GLE and Sub-GLE redefinition in the light of high-altitude polar neutron monitors
|Author:||Poluianov, S. V.1,2; Usoskin, I. G.1,2; Mishev, A. L.1,2;|
1Space Climate Research Unit, University of Oulu, Oulu, Finland
2Sodankylä Geophysical Observatory, University of Oulu, Oulu, Finland
3SSSRC, 100 Tennyson Avenue, Nashua, NH 03062, USA
|Persistent link:|| http://urn.fi/urn:nbn:fi-fe201801081130
|Publish Date:|| 2018-11-13
The conventional definition of ground-level enhancement (GLE) events requires a detection of solar energetic particles (SEP) by at least two differently located neutron monitors. Some places are exceptionally well suitable for ground-based detection of SEP – high-elevation polar regions with negligible geomagnetic and reduced atmospheric energy/rigidity cutoffs. At present, there are two neutron-monitor stations in such locations on the Antarctic plateau: SOPO/SOPB (at Amundsen–Scott station, 2835 m elevation), and DOMC/DOMB (at Concordia station, 3233 m elevation). Since 2015, when the DOMC/DOMB station started continuous operation, a relatively weak SEP event that was not detected by sea-level neutron-monitor stations was registered by both SOPO/SOPB and DOMC/DOMB, and it was accordingly classified as a GLE. This would lead to a distortion of the homogeneity of the historic GLE list and the corresponding statistics. To address this issue, we propose to modify the GLE definition so that it maintains the homogeneity: A GLE event is registered when there are near-time coincident and statistically significant enhancements of the count rates of at least two differently located neutron monitors, including at least one neutron monitor near sea level and a corresponding enhancement in the proton flux measured by a space-borne instrument(s). Relatively weak SEP events registered only by high-altitude polar neutron monitors, but with no response from cosmic-ray stations at sea level, can be classified as sub-GLEs.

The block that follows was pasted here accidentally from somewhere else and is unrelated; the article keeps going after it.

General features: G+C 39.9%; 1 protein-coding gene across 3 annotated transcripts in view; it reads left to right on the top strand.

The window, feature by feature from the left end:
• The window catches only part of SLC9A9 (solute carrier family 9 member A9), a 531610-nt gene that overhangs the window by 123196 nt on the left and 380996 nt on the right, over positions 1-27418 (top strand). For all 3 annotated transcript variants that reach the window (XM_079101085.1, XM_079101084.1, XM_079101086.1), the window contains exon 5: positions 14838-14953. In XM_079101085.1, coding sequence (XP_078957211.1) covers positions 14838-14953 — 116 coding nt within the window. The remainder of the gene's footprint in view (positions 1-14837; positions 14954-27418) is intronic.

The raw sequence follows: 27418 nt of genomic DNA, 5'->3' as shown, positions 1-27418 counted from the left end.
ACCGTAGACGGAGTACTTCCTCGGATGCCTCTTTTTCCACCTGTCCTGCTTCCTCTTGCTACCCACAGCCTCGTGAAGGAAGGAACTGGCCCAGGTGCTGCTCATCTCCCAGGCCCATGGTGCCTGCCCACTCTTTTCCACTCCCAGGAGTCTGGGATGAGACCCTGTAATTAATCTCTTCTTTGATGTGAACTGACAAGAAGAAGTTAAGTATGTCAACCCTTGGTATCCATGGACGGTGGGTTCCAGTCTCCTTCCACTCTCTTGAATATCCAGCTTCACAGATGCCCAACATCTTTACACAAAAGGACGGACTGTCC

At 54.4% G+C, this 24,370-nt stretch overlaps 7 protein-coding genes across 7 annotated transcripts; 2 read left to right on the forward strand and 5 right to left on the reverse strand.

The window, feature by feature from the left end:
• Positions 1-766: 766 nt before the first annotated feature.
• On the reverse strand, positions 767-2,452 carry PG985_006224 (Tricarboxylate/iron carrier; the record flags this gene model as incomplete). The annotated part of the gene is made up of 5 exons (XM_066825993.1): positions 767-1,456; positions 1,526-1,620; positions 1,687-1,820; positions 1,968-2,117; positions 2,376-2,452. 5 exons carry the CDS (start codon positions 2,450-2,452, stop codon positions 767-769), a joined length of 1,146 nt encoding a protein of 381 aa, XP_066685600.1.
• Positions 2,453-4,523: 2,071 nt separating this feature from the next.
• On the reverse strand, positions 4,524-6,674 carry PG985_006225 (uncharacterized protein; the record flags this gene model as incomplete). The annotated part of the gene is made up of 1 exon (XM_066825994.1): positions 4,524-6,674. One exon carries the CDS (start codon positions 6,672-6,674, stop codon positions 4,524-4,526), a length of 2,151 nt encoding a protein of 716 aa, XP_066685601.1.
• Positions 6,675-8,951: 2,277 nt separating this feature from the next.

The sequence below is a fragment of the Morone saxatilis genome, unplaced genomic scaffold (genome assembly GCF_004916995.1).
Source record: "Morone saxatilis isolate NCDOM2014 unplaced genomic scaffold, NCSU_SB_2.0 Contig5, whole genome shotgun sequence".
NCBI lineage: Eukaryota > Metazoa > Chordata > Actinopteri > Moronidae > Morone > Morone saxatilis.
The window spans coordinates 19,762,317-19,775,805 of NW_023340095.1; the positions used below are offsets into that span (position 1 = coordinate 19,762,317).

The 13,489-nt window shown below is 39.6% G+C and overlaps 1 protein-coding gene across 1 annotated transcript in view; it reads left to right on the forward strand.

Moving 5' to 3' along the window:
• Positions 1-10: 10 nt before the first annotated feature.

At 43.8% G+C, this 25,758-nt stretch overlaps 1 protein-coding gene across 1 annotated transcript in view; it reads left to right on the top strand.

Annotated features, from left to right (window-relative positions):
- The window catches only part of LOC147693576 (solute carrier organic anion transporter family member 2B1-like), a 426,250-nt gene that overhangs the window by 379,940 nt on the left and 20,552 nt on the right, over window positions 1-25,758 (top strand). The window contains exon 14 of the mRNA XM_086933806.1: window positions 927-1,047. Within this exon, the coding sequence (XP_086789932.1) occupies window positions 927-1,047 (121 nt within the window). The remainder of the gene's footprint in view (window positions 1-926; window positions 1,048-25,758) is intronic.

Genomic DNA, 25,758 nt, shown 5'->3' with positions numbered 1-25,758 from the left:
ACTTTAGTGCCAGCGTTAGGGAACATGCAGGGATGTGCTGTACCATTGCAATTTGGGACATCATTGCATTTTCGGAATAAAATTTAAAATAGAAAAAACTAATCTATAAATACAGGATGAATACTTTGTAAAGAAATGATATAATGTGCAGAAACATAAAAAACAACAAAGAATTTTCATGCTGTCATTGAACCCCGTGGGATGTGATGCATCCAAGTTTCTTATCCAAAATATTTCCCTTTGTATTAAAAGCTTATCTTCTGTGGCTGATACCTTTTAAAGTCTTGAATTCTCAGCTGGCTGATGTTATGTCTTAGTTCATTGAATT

|Type of Publication:||
A1 Journal article – refereed
|Field of Science:||
115 Astronomy and space science
The work was supported by the projects of the Academy of Finland Centre of Excellence ReSoLVE (No. 272157), CRIPA and CRIPA-X (No. 304435), and by the Finnish Antarctic Research Program (FINNARP).
|Academy of Finland Grant Number:||
272157 (Academy of Finland Funding decision)
304435 (Academy of Finland Funding decision)
This is a post-peer-review, pre-copyedit version of an article published in Solar Physics. The final authenticated version is available online at: http://dx.doi.org/10.1007/s11207-017-1202-4.